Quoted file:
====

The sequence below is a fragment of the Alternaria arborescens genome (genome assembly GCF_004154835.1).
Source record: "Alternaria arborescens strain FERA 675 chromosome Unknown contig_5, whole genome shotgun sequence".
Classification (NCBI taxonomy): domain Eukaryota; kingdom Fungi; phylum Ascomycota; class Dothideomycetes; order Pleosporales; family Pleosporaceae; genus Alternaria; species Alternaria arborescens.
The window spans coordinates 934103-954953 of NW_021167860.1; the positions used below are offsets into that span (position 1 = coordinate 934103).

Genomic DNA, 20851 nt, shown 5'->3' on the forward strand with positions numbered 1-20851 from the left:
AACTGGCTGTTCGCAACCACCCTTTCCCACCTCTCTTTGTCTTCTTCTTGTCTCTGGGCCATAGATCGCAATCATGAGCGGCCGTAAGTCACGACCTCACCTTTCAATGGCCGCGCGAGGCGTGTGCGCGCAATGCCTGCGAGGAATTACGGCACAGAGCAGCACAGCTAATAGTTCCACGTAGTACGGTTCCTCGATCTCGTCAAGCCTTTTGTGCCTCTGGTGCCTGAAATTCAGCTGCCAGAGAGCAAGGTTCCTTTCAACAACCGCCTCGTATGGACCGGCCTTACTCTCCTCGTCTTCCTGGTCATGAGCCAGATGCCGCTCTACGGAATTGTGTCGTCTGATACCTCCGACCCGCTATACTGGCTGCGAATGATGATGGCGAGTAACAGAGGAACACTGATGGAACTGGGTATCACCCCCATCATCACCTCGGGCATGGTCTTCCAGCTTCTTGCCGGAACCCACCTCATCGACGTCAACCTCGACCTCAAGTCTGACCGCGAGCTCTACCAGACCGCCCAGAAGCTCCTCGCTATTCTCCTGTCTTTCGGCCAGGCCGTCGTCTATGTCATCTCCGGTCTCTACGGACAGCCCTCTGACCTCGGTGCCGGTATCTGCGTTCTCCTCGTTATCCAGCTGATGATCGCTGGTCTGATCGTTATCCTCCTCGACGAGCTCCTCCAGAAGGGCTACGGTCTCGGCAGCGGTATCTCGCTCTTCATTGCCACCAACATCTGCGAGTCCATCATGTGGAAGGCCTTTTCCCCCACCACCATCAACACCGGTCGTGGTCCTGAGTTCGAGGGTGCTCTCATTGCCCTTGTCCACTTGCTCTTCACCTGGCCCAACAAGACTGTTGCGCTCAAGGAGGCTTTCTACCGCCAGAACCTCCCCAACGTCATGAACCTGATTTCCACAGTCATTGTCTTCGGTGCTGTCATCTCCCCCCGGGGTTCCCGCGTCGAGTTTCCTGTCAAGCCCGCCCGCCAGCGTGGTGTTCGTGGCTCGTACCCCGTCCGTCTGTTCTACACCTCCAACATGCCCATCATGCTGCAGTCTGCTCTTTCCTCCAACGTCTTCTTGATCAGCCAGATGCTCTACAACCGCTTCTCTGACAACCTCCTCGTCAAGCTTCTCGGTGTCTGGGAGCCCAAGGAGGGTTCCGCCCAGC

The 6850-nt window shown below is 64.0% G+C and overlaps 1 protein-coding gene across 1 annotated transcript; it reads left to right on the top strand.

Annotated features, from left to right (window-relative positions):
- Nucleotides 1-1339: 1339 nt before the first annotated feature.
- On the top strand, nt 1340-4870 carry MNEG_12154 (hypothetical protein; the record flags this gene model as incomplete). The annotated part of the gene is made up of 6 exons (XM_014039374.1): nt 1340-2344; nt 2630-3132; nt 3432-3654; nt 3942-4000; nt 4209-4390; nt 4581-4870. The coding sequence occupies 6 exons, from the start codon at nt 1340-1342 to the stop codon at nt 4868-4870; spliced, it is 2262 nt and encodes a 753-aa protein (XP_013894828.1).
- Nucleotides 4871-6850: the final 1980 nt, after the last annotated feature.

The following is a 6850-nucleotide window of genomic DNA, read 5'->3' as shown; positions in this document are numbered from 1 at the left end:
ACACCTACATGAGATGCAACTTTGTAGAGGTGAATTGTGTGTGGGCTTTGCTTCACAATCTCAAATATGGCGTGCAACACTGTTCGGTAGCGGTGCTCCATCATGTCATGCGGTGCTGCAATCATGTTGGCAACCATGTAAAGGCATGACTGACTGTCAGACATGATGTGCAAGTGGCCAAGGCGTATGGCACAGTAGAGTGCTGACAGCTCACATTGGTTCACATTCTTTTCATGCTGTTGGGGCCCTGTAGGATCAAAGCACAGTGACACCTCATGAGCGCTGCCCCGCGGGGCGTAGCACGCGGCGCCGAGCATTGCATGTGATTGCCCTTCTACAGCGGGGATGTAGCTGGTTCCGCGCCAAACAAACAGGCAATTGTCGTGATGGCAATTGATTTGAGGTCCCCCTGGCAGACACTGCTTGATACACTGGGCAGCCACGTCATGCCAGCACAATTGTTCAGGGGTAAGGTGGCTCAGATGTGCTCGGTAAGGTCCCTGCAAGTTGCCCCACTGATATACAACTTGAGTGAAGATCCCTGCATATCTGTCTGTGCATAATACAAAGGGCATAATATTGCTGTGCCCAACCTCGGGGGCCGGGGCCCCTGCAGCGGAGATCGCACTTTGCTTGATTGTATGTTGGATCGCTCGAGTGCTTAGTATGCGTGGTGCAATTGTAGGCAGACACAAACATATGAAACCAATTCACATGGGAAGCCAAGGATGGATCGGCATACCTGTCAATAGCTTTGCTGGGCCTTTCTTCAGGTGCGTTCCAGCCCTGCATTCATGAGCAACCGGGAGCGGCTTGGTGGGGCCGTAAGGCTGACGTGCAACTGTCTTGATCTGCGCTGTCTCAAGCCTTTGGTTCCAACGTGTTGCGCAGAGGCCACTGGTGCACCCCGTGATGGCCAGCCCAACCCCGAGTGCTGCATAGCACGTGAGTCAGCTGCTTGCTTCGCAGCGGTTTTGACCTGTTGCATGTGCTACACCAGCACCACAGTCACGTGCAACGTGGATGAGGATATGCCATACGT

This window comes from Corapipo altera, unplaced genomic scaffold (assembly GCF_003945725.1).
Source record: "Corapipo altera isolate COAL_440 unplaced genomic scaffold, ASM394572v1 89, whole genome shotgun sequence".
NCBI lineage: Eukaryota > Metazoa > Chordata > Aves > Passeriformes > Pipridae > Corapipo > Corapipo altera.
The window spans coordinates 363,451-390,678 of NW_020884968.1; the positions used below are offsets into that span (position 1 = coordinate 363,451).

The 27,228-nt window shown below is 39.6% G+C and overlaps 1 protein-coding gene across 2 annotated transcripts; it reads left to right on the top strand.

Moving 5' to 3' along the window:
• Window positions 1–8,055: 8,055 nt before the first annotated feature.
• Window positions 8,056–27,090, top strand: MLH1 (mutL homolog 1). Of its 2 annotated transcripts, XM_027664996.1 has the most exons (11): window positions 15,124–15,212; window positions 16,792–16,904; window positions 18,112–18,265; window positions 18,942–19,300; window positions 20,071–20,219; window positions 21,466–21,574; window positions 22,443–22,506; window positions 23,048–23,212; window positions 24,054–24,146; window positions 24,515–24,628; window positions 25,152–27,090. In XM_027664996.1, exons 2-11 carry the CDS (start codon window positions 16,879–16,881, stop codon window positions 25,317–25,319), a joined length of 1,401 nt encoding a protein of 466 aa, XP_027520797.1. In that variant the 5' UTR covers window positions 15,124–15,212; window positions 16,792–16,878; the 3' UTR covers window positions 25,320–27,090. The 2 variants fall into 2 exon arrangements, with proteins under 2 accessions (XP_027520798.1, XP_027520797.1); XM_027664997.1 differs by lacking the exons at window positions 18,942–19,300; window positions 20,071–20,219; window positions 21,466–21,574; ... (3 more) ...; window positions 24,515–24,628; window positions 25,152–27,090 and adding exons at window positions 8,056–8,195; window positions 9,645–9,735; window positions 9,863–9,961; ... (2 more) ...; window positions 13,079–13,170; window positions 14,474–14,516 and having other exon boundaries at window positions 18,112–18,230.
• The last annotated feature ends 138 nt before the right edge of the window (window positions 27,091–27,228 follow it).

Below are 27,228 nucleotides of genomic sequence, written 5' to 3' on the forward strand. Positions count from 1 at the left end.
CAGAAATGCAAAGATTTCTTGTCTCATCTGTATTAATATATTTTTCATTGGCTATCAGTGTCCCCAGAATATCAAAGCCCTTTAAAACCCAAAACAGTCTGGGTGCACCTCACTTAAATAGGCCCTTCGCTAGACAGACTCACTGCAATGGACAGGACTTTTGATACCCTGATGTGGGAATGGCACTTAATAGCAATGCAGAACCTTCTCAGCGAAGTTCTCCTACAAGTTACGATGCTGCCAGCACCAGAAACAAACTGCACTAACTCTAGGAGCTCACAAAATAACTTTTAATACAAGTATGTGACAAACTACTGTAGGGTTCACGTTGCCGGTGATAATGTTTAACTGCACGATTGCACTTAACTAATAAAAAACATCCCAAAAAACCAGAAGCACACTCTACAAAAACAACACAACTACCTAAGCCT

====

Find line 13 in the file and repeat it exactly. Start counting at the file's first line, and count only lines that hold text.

ACACCTACATGAGATGCAACTTTGTAGAGGTGAATTGTGTGTGGGCTTTGCTTCACAATCTCAAATATGGCGTGCAACACTGTTCGGTAGCGGTGCTCCATCATGTCATGCGGTGCTGCAATCATGTTGGCAACCATGTAAAGGCATGACTGACTGTCAGACATGATGTGCAAGTGGCCAAGGCGTATGGCACAGTAGAGTGCTGACAGCTCACATTGGTTCACATTCTTTTCATGCTGTTGGGGCCCTGTAGGATCAAAGCACAGTGACACCTCATGAGCGCTGCCCCGCGGGGCGTAGCACGCGGCGCCGAGCATTGCATGTGATTGCCCTTCTACAGCGGGGATGTAGCTGGTTCCGCGCCAAACAAACAGGCAATTGTCGTGATGGCAATTGATTTGAGGTCCCCCTGGCAGACACTGCTTGATACACTGGGCAGCCACGTCATGCCAGCACAATTGTTCAGGGGTAAGGTGGCTCAGATGTGCTCGGTAAGGTCCCTGCAAGTTGCCCCACTGATATACAACTTGAGTGAAGATCCCTGCATATCTGTCTGTGCATAATACAAAGGGCATAATATTGCTGTGCCCAACCTCGGGGGCCGGGGCCCCTGCAGCGGAGATCGCACTTTGCTTGATTGTATGTTGGATCGCTCGAGTGCTTAGTATGCGTGGTGCAATTGTAGGCAGACACAAACATATGAAACCAATTCACATGGGAAGCCAAGGATGGATCGGCATACCTGTCAATAGCTTTGCTGGGCCTTTCTTCAGGTGCGTTCCAGCCCTGCATTCATGAGCAACCGGGAGCGGCTTGGTGGGGCCGTAAGGCTGACGTGCAACTGTCTTGATCTGCGCTGTCTCAAGCCTTTGGTTCCAACGTGTTGCGCAGAGGCCACTGGTGCACCCCGTGATGGCCAGCCCAACCCCGAGTGCTGCATAGCACGTGAGTCAGCTGCTTGCTTCGCAGCGGTTTTGACCTGTTGCATGTGCTACACCAGCACCACAGTCACGTGCAACGTGGATGAGGATATGCCATACGT